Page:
Keywords UST, ultrasonic tomography, shear transducers, shear waves, defect detection, dry-point-contact piezoelectric sensors, rail infrastructure, nondestructive testing, tunnel linings, timber beams, timber ties
Describe Implementation of Research Outcomes (or why not implemented) Place Any Photos Here INTRODUCTION

The Synthetic Aperture Focusing Technique (SAFT) algorithm is a post-processing algorithm that converts reflected ultrasonic data into a high-resolution image. The first one-dimensional implementation of the SAFT algorithm was in the late 1970s, following the wide use of radar technology. For smaller transducers at lower frequencies, the SAFT algorithm performs with higher accuracy when compared to other imaging techniques (Dengzhi, 2007). In 1982, Pacific Northwest Laboratory conducted studies to incorporate the SAFT algorithm in field equipment, following extensive research conducted by Hall et al. (1986). It is important to note that the basic theory for the SAFT algorithm is only applicable to homogeneous materials, but it can be modified in order to accurately work for non-homogenous materials like reinforced concrete.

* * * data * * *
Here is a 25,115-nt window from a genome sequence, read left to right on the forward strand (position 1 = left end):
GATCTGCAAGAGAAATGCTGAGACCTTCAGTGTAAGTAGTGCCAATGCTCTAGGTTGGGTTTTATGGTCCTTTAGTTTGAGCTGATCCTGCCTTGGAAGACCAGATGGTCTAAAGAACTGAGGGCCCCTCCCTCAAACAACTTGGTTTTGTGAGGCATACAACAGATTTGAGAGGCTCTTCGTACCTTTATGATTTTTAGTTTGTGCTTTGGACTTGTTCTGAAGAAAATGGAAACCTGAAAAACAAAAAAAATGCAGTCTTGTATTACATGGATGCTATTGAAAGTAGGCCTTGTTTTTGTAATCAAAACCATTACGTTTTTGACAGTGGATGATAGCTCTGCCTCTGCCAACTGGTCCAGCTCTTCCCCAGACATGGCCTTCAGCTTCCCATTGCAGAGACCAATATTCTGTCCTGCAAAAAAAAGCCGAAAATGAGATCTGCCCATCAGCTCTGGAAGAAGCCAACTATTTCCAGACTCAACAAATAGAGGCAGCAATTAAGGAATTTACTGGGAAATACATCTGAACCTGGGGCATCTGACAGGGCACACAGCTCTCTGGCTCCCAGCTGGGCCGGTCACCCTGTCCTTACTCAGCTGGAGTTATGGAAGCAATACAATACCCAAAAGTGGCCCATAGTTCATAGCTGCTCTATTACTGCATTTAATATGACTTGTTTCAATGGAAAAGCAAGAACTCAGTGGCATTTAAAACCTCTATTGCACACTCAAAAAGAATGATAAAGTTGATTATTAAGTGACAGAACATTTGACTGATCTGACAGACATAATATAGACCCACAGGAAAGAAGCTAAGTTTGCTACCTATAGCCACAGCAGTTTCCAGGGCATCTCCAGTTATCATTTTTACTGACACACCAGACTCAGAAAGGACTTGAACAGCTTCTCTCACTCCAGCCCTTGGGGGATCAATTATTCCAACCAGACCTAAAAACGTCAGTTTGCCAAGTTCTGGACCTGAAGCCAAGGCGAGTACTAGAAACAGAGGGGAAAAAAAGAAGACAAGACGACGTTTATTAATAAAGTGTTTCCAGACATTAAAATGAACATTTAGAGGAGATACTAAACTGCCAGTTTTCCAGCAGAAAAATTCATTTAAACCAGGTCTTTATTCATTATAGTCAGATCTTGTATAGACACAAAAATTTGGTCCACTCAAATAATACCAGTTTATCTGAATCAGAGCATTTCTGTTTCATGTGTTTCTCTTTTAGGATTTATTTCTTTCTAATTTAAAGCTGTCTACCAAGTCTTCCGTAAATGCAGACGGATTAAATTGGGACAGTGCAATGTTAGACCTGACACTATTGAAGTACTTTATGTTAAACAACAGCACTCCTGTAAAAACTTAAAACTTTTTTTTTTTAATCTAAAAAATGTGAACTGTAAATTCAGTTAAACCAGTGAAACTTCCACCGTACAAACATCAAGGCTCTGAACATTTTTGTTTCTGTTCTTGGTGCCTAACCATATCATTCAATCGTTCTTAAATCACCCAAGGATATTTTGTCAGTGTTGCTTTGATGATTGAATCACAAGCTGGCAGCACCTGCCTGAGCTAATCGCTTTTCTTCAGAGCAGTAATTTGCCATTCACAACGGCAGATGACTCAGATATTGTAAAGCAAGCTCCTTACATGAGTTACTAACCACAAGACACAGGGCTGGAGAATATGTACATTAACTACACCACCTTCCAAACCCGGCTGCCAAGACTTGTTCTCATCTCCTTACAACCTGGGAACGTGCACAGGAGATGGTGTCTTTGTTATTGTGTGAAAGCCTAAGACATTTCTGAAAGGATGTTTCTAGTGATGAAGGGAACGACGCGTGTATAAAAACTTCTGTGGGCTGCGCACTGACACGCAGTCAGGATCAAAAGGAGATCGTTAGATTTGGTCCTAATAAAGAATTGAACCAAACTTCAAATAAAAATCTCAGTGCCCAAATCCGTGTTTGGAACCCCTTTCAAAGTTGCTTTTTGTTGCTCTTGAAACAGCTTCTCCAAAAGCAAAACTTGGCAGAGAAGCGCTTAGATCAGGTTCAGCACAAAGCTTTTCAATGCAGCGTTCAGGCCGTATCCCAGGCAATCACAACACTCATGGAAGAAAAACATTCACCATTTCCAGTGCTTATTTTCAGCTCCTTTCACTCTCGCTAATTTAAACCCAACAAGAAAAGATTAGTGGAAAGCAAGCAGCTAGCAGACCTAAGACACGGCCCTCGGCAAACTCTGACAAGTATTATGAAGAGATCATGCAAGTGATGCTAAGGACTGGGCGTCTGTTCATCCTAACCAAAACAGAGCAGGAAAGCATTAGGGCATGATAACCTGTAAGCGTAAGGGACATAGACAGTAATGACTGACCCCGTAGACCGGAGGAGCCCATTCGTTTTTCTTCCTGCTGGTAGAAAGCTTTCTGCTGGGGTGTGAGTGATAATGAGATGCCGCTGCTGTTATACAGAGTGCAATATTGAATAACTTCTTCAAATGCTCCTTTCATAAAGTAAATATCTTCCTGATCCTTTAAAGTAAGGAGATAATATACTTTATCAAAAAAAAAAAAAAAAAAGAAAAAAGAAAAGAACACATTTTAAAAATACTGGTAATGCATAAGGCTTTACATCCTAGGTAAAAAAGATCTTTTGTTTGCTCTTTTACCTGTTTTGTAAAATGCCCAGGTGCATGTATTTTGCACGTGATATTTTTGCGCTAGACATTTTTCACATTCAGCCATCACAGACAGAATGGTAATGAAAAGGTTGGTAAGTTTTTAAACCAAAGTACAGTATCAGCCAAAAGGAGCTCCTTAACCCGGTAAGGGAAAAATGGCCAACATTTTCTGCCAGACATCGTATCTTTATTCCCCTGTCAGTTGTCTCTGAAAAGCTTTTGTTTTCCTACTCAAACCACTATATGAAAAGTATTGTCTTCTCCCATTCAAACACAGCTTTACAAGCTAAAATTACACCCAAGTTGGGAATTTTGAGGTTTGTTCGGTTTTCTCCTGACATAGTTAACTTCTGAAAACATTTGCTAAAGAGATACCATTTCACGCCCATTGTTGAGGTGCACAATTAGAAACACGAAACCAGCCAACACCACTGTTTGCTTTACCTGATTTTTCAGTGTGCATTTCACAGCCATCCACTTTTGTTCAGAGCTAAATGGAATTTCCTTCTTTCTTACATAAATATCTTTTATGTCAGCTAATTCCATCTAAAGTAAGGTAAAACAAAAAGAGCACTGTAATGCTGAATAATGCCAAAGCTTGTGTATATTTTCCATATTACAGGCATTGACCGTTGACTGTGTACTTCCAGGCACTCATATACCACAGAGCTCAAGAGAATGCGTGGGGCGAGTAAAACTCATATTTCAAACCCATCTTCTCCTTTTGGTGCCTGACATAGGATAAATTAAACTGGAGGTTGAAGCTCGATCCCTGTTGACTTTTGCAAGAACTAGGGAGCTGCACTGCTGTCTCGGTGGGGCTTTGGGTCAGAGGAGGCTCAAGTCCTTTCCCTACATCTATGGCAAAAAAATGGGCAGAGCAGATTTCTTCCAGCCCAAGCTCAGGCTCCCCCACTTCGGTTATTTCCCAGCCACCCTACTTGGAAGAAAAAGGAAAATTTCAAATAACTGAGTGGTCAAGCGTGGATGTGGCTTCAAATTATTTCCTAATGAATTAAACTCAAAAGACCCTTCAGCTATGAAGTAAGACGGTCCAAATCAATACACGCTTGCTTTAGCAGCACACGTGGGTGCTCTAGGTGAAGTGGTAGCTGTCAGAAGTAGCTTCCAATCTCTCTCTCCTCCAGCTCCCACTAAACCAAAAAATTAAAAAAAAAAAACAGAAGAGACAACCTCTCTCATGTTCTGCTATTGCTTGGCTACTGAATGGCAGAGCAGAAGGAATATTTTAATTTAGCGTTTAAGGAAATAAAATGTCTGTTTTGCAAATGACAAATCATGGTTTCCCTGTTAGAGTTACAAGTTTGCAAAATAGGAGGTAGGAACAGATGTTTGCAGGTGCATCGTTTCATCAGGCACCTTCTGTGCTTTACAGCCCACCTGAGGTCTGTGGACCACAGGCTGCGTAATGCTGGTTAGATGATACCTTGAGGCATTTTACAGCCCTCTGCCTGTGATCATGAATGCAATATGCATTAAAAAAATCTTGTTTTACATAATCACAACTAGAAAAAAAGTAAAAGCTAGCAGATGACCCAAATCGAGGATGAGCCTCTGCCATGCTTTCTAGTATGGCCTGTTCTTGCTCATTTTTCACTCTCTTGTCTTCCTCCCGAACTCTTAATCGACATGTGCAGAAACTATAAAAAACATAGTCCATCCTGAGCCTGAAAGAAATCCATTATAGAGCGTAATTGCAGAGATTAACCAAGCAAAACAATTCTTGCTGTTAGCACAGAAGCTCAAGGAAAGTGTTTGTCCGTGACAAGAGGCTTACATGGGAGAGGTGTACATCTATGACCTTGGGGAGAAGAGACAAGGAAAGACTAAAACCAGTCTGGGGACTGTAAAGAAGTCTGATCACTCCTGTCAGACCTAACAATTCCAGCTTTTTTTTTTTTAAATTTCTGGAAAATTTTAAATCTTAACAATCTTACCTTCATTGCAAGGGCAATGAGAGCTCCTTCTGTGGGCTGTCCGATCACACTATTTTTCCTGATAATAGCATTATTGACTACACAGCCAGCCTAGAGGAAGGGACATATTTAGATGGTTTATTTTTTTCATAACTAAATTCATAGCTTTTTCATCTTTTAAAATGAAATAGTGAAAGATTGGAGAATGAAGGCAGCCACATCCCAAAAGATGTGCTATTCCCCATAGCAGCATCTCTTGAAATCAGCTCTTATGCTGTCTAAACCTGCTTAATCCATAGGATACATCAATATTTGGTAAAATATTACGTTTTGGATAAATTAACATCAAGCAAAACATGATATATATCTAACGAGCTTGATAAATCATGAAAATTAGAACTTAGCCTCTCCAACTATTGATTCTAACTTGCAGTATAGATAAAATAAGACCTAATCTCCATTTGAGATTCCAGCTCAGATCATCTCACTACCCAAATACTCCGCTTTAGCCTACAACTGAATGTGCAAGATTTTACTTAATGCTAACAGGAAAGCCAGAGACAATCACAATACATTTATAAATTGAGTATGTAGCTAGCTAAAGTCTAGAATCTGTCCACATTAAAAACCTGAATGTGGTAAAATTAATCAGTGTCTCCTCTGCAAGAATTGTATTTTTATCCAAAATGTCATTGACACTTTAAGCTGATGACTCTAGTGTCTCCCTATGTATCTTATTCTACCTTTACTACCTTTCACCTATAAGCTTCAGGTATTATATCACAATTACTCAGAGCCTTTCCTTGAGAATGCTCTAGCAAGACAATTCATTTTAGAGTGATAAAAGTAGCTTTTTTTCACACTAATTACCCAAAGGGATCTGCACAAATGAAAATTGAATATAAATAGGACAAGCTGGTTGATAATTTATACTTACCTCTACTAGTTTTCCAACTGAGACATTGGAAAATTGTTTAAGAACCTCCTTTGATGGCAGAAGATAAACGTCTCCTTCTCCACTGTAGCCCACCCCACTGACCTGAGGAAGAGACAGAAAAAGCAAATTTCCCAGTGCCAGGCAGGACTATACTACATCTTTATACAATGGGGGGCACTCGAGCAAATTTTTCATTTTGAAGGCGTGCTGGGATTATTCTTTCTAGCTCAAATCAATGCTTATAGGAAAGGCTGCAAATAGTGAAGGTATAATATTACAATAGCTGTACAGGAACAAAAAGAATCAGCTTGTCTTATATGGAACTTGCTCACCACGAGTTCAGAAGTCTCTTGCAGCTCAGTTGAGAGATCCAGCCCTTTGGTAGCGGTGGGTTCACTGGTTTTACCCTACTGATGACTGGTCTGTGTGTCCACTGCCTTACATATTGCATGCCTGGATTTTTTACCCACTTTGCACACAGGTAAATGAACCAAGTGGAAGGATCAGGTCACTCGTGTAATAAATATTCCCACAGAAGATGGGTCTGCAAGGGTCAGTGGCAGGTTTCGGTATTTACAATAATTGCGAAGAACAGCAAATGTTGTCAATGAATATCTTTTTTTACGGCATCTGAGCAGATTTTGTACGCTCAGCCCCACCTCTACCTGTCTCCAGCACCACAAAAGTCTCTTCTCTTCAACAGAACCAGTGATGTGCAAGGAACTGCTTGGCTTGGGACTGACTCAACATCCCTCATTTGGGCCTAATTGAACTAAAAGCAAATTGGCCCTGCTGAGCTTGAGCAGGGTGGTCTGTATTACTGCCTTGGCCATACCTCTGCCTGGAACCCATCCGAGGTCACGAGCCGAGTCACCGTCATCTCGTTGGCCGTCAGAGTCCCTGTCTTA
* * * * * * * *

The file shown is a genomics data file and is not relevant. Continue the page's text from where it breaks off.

The SAFT algorithm creates high-resolution images by superimposing several pulse echo signals that have been measured at various positions (Kotoky and Shekhar, 2013). The linear SAFT algorithm aides in the clarity of the images by numerically superimposing the data transmitted and received by the array of dry contact transducers. SAFT creates images based on results from either B- or C-scans, series of received signal that are perpendicular and parallel to the surface, while filtering out scattering. This leads to a clear and more precise image that can accurately depict the defects (Burr et al., 1998).To minimize attenuation, transducers using low frequencies between 30 and 80 kHz are typically used for the inspection of concrete (Kotoky and Shekhar, 2013). For reinforced concrete, which has nonhomogeneous property causing noise, minimizing the structural noise is critical because it can disguise some defects and inaccurately display others.

Most commercial SAFT algorithms in nondestructive testing are inaccessible and designed for specific geometries of devices. Therefore, an in-house SAFT algorithm based on time-domain for the prototype device was developed.